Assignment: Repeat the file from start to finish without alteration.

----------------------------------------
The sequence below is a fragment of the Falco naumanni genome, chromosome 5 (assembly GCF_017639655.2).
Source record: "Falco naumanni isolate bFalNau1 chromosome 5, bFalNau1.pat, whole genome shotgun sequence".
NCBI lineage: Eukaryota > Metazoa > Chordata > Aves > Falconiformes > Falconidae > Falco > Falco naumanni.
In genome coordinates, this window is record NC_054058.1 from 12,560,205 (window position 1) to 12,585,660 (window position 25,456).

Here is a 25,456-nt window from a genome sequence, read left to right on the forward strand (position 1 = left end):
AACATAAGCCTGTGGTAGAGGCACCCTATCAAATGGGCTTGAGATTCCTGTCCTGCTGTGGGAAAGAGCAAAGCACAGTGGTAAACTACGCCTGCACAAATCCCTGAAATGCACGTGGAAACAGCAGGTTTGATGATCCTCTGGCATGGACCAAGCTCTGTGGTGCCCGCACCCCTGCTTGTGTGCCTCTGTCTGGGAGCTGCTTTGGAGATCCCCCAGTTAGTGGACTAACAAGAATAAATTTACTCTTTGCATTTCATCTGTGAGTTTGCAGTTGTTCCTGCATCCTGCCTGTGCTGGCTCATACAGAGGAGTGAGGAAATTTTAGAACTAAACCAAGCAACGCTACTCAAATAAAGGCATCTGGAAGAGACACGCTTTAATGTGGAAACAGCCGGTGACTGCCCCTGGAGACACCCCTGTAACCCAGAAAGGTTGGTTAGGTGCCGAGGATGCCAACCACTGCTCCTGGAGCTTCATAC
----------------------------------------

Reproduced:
The sequence below is a fragment of the Falco naumanni genome, chromosome 5 (assembly GCF_017639655.2).
Source record: "Falco naumanni isolate bFalNau1 chromosome 5, bFalNau1.pat, whole genome shotgun sequence".
NCBI lineage: Eukaryota > Metazoa > Chordata > Aves > Falconiformes > Falconidae > Falco > Falco naumanni.
In genome coordinates, this window is record NC_054058.1 from 12,560,205 (window position 1) to 12,585,660 (window position 25,456).

Here is a 25,456-nt window from a genome sequence, read left to right on the forward strand (position 1 = left end):
AACATAAGCCTGTGGTAGAGGCACCCTATCAAATGGGCTTGAGATTCCTGTCCTGCTGTGGGAAAGAGCAAAGCACAGTGGTAAACTACGCCTGCACAAATCCCTGAAATGCACGTGGAAACAGCAGGTTTGATGATCCTCTGGCATGGACCAAGCTCTGTGGTGCCCGCACCCCTGCTTGTGTGCCTCTGTCTGGGAGCTGCTTTGGAGATCCCCCAGTTAGTGGACTAACAAGAATAAATTTACTCTTTGCATTTCATCTGTGAGTTTGCAGTTGTTCCTGCATCCTGCCTGTGCTGGCTCATACAGAGGAGTGAGGAAATTTTAGAACTAAACCAAGCAACGCTACTCAAATAAAGGCATCTGGAAGAGACACGCTTTAATGTGGAAACAGCCGGTGACTGCCCCTGGAGACACCCCTGTAACCCAGAAAGGTTGGTTAGGTGCCGAGGATGCCAACCACTGCTCCTGGAGCTTCATAC